I simply do not think the ‘all are lost’ as the starting point works. It also reduces salvation to being ‘safe’ rather than reconciled to God who aligns us to represent Jesus.

      OK… my first claim that I am clear on everything was somewhat over-stated.

    2. Okay. I appreciate the attempt. I guess I haven’t really figured out what Jesus demands of me should I choose to fully accept him at this point in my life ( I speak as one who has been baptized and ministered in a church). What does that look like? I watched a video the other day of an American doctor who relocated to Sudan years ago to work in a mountainous area where there was absolutely no medical services for 1 million people, mostly poor people. Yet this is also a war zone, regularly bombed. He is Catholic and was led by his faith to relocate, identify with the people and commit to them. He refuses to leave despite the difficulties.

      Alright, I recognize that as fulfilling some of what Jesus said we should do. Should I do that in order to not reject Jesus? If I fail to live similarly have I rejected Jesus? The vast majority of people I know who call themselves Christian have not considered such a lifestyle change. Wouldn’t acceptance or rejection of Jesus require something in our lifestyle? He seemed to speak about that a fair bit.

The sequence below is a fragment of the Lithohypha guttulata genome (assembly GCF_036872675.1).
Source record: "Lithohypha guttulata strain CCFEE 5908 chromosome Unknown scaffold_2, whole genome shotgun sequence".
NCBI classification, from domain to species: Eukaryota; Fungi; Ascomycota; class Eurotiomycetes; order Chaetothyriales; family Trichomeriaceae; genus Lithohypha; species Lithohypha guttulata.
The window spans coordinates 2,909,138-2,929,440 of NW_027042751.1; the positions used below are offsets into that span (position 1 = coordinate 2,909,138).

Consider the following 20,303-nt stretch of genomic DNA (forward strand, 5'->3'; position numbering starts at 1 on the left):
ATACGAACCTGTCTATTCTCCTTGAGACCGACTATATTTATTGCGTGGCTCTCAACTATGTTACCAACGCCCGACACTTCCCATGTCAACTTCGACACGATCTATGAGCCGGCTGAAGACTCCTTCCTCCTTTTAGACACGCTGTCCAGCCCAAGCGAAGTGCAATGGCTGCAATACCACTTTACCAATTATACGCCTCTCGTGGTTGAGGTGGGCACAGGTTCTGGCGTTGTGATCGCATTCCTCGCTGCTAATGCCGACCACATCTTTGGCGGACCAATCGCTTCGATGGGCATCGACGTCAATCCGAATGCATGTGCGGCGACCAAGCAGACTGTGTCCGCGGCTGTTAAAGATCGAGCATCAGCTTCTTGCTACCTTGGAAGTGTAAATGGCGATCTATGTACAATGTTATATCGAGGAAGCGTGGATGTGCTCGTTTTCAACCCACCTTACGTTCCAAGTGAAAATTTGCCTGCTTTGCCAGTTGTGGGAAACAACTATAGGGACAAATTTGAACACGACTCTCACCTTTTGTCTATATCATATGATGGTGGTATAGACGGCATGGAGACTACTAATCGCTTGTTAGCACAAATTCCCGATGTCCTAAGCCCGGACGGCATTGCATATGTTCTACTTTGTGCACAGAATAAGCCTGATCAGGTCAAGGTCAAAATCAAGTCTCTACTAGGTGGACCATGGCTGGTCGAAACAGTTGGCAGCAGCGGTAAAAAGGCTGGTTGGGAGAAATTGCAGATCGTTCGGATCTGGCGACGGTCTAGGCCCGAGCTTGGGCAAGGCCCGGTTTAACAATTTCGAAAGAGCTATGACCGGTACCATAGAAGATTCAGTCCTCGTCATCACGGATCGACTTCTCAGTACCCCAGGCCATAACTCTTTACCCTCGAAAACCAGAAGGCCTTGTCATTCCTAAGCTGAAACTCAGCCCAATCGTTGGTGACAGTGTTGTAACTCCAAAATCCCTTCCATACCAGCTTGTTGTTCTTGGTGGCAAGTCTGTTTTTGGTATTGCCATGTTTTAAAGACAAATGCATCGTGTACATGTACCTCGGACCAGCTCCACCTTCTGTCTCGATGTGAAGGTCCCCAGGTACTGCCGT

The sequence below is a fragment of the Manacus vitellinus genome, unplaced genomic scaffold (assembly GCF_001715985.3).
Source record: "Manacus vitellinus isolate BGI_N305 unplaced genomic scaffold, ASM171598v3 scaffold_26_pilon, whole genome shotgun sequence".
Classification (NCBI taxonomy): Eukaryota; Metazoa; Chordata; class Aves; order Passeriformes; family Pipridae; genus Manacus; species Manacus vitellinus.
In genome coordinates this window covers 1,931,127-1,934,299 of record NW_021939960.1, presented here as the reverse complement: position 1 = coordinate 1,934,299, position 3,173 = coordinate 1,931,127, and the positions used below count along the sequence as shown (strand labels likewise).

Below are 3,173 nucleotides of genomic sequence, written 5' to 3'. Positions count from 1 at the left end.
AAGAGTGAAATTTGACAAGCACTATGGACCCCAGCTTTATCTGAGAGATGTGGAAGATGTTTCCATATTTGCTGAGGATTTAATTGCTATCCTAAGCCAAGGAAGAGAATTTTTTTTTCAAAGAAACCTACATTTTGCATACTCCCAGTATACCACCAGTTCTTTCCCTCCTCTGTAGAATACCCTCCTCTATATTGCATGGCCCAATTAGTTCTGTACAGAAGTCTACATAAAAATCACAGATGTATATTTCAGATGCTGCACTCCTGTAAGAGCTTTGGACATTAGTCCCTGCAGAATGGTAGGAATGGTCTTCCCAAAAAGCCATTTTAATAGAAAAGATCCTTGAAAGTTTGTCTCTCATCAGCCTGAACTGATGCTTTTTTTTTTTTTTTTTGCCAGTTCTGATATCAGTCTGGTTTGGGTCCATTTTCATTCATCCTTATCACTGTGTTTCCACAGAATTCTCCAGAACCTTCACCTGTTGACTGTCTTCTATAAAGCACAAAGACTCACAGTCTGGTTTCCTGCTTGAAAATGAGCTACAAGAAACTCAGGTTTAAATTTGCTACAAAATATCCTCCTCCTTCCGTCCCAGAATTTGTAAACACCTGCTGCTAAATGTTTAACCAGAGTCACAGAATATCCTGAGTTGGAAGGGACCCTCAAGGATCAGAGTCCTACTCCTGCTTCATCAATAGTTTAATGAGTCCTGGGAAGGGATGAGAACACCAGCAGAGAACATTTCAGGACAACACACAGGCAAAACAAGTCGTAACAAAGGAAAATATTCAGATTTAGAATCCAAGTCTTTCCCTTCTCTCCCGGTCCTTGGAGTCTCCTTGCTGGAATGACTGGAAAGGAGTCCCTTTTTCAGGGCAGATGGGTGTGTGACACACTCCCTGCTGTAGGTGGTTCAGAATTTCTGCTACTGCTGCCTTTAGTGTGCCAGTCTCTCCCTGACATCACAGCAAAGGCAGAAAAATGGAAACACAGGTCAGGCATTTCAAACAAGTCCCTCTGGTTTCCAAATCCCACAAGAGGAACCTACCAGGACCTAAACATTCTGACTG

In the west that has been reduced to the ‘purpose driven life’ or something similar. Doing things that have meaning. But so often that meaning appears to exist within our comfort zones. Does that mean it is less than what is needed/required for acceptance?

      I like your gradation. From those with much (knowledge of Jesus) more is required. From those with less, less is required. I confess at this point I have no idea who Jesus is. He appears to have been a man who lived an exemplary life, one that got him executed. He said radical things that upset the powers in the land. Some people aligned with him and others did not. Other than that, I have no idea what to make of him. What does he want or need from me? How do I provide that if we are in some sort of relationship? The whole thing leaves me confused and somewhat weary in trying to figure it out.

      The institutional church gives little guidance since I take little of what it says (in any flavor) as truth. I think institutions that are so corrupt cannot be trusted on any level. I realize there is a document or series of documents available, but I am also quite aware of my own and other’s abilities or lack thereof to understand and interpret those documents. I sometimes think we have massively misunderstood Jesus but aligning him with what I think and believe is not an answer. Still wondering. . . .